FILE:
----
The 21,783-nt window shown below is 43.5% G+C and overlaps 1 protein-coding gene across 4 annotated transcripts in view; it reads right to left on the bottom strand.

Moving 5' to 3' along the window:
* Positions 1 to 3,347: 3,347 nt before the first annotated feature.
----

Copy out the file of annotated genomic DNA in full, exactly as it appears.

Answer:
The 21,783-nt window shown below is 43.5% G+C and overlaps 1 protein-coding gene across 4 annotated transcripts in view; it reads right to left on the bottom strand.

Moving 5' to 3' along the window:
* Positions 1 to 3,347: 3,347 nt before the first annotated feature.